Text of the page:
Little Adventures in Tokyo

Tokyo Life Trends & Culture - March 27th, 1987
Sakura time
Cherry Blossom Viewing in Ueno Park

by Rick Kennedy

Winter does not ravage To­kyo, but as the city disdains central heating it must still keep warm by huddling close to kerosene heaters, burrowing under kotatsu and quitting warm and companionable of­fices at the last possible moment. By December, it is dark at breakfast time and dark again by the time the after­noon papers hit the kiosks. A January, a Scandinavian sort of gloom has descended.

Then in mid-February come the first signs of impending release. A shopping street deco­rates its telephone poles with sprays of plastic flowers, idiot color against a gray city. Sub­way posters begin to advertise banquet halls for spring weddings by depicting smiling beauties in kimono against a pano­ply of cherry blossoms. The blossoms seem unreal, a fig­ment of the advertising imagination, but they strike a chord. People loosen their scarves and crack open the window on the train a cautious centimeter.

Sometime in mid-March comes the news that the sakura is blooming in Kyushu. Every night from then on the TV news flashes a map delineating the advancing front. The news­papers take up the theme—in Tokyo the blossoms are sanbu zaki (30 percent open), then gobu zaki (50 percent open), then shichibu zaki (70 percent). Give or take a few days, the blossoms in Tokyo should be mankai, in full bloom, some­times in the first week of April.

The city begins to organize for a series of flower-viewing parties called ohanami, a pagan celebration of a one-a-year ex­plosion of nature which is all the more glorious because it is so fleeting, (The blossoms are at their peak for three days at most.) The blossoming of the cherry is the natural beginning of the Japanese year. It is when the schools and universities be­gin the new academic year. It is when the new employees join their new companies. It is when everything begins again.

Ueno Park is the most fa­mous place in Japan to view the blossoming cherry. Not the loveliest, not the most horti-culturally remarkable, nor the most evocative, and certainly not the most tranquil—just the most famous. To attend hanami in Ueno is to watch Tokyo celebrating its Japaneseness. It is like America at a ball game, Spain at a bullfight, youth at a rock festival. The feeling is: this is who we are—Viewers of Blossoms! Drinkers of Sake! Zingers of Zongs! We are all out of our minds! Yaaaao!

One each of the days the trees are in bloom, a quarter of a million people might wander through Ueno Park. The park is one of Tokyo’s largest, accommodating a couple national museums, a zoo and a concert hall but, as everyone congre­gates under the trees in one small section of the park, the scene is Woodstockian. People wander, looking for their party among hundreds of parties, which after a time blur into one great party.

Local companies have strung hundreds of red lanterns with their names conspicuously in­scribed to illuminate the trees. There are parties of tens and twenties, interspersed with larger groups of forty or more. They sprawl (men) or sit primly (women) on flattened cardboard cartons around stacked cases of beer and barrels of sake, their territory delimited by a border of shoes. They feast on platters of sushi, ears of roast corn, skewers of yakitori, bananas, pizza, cotton candy, cucumber sandwiches. Champagne, nood­les.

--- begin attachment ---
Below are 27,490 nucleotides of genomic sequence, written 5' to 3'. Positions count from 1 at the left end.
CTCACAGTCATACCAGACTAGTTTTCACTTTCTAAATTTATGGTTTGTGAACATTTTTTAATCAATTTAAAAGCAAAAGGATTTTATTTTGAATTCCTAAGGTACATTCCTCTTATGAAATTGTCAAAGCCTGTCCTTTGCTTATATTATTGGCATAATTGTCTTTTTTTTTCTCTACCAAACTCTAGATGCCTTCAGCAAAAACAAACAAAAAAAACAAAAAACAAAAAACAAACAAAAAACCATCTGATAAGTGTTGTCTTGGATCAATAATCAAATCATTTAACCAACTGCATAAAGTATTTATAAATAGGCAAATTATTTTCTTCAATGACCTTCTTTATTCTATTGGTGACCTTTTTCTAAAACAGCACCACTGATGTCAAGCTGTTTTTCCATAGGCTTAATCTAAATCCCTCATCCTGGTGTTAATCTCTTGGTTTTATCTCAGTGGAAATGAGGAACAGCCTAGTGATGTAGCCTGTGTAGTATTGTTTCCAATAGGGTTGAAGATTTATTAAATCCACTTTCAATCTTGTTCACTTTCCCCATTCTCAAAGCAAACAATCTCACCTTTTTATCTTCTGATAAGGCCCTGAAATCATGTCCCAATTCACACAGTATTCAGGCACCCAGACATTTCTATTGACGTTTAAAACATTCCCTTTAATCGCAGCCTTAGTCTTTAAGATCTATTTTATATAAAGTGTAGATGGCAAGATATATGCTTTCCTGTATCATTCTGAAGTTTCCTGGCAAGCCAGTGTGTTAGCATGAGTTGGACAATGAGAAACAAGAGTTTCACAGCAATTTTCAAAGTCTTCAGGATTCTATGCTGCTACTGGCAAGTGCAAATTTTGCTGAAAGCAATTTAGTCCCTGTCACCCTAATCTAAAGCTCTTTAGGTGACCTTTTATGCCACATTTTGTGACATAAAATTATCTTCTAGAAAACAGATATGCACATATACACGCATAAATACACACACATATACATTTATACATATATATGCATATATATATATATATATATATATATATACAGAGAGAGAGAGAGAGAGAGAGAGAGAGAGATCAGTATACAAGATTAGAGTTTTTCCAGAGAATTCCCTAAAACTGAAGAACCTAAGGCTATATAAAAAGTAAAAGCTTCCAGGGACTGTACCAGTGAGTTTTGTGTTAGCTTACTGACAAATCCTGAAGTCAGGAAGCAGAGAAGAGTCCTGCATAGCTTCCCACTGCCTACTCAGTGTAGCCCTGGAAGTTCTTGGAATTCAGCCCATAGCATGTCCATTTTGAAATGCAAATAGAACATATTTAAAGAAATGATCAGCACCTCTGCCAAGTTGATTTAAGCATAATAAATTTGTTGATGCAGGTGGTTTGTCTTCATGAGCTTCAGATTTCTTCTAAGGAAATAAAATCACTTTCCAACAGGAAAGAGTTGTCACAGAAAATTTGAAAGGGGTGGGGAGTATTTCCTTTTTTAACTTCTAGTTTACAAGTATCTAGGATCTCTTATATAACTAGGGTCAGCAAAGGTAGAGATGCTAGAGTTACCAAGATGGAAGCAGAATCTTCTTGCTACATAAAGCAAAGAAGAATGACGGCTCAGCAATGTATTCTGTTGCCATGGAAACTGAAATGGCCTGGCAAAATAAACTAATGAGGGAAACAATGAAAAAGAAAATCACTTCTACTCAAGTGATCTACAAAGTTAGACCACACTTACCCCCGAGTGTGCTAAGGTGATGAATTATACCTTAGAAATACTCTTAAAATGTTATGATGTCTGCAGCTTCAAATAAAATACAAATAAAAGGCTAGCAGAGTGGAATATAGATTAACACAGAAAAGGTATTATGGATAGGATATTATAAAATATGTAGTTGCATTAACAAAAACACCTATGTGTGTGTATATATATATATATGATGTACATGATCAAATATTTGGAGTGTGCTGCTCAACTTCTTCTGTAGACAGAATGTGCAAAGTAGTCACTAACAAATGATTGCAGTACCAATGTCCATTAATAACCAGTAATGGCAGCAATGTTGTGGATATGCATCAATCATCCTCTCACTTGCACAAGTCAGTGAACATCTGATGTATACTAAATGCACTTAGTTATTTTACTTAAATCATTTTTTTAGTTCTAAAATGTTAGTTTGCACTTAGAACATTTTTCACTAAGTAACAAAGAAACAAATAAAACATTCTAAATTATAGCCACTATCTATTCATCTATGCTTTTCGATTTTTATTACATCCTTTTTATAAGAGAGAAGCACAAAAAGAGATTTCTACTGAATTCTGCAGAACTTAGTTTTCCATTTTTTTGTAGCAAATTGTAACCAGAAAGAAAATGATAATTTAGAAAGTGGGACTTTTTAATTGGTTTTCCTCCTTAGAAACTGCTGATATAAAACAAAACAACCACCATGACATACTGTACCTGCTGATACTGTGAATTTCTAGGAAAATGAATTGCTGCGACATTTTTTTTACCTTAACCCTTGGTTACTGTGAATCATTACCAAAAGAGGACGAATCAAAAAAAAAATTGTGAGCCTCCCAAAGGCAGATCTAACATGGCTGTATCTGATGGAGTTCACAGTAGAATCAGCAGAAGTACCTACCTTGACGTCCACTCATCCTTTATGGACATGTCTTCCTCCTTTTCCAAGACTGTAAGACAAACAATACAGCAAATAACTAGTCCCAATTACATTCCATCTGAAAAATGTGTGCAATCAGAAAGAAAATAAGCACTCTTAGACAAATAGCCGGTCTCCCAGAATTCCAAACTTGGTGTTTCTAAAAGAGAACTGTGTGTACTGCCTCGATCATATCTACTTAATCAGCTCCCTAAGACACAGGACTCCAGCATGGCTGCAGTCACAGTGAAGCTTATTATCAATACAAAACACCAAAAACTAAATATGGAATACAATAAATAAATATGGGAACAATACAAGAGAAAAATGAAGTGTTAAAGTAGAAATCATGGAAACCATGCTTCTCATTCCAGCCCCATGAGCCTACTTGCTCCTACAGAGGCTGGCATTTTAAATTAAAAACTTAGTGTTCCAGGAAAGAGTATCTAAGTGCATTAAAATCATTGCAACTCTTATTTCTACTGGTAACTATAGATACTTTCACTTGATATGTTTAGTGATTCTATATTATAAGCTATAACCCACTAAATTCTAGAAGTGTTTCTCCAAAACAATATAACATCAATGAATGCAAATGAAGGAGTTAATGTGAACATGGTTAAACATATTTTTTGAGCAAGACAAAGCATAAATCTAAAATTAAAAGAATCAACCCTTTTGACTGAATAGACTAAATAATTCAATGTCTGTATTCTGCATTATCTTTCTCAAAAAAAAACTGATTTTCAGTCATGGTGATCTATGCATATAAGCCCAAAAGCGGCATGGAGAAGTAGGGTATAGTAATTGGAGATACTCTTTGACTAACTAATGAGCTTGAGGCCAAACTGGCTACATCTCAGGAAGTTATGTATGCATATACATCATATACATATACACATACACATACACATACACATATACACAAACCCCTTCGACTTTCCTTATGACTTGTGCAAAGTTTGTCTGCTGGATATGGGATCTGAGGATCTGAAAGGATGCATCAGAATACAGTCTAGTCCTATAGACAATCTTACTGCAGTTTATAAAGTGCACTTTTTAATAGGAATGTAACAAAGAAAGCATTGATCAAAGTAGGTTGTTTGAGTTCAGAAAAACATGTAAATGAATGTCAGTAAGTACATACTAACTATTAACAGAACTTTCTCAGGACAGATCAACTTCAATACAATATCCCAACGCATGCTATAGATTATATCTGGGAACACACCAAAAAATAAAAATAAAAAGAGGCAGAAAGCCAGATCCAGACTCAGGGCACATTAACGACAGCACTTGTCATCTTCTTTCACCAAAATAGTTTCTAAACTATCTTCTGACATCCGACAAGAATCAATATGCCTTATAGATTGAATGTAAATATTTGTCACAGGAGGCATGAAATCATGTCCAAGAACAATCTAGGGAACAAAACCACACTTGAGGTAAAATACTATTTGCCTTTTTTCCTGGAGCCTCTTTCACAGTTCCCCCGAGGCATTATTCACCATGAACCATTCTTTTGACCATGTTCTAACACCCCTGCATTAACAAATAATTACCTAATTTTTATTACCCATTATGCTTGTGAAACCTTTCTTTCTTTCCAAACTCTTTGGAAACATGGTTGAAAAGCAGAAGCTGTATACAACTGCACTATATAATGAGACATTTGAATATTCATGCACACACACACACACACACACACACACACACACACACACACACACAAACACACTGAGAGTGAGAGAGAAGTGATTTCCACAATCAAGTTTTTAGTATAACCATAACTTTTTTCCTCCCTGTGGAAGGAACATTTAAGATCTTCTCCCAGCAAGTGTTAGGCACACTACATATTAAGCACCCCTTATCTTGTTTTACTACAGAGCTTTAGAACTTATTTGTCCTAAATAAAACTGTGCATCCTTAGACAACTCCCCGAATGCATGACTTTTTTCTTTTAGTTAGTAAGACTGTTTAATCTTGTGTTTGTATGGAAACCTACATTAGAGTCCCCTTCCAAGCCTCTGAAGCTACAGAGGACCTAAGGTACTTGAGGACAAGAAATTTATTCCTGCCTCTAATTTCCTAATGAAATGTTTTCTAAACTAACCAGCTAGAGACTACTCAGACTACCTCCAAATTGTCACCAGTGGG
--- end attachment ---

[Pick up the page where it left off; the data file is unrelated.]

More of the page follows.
There is rhythmic clapping to wobbly singing. Latin music, German folksongs, Russian revolutionary ballads, enka, chansons, teenage lullabys and the thunder of ancient drums. Someone starts singing through a bullhorn, his voice cracking. Applause breaks out here, then over there. Flashes of strobe lights, like summer lightning, as people take pictures. One group has lugged in a full-fledged sound system, but even they make no dent in the din.

A large group raises plastic cups in unison to a “Kampai!” Someone in a smaller, very cohesive group leads an elabo­rate, well-rehearsed cheer. A salaryman in vested suit and striped tic does a wild barefoot dance, then collapses giggling. He is cheered by his group, all business colleagues. An isshobin (two-quart bottle) of sake is passed down the line. It gurgles as it is upended. Someone sings solemnly from a song-book.

Lovers stroll people-watch­ing, feeding each other yakitori. A photographer waltzes with his tripod, a man in love with his art. A fanatic sits sipping sake and watching the ballgame on a full-sized television set.

It is a genial crowd. The police are headquartered in a great white tent. The chief of the division, gold braid on h sleeve, oversees the carnival, like a benevolent daimyo. The sweet voice of a policewoman is super-amplified over the hubbub: “Be wary of anyone in your group you don’t know. Watch out for your handbags and wallets.” A bum in his winter regalia of a long tattered topcoat and yachting cap beams a wispy smile at the foreign lady tourist. “I love you,” he says. A wandering minstrel in baggy trousers offers to entertain with his shamisen, but there are no takers.

Aged great-grandmothers on the arm of an indulgent rela­tive are brought to see the spectacle. Children come and are indulged with balloons, lollipops, goldfish and battery-driven pandas. A space is cleared and three mouth organs and a castanet give out with songs of the ’30s. Several cou­ples foxtrot on a ballroom floor of flattened cartons and spectators sing along sotto voce. A scene from an old movie.

Toward the end of the evening the petals begin to flutter down. It is the beginning of the end for the year. Tomorrow if there is a breeze we will see hanafubuki, a storm of flower petals, and the pave­ment will turn white as with snow.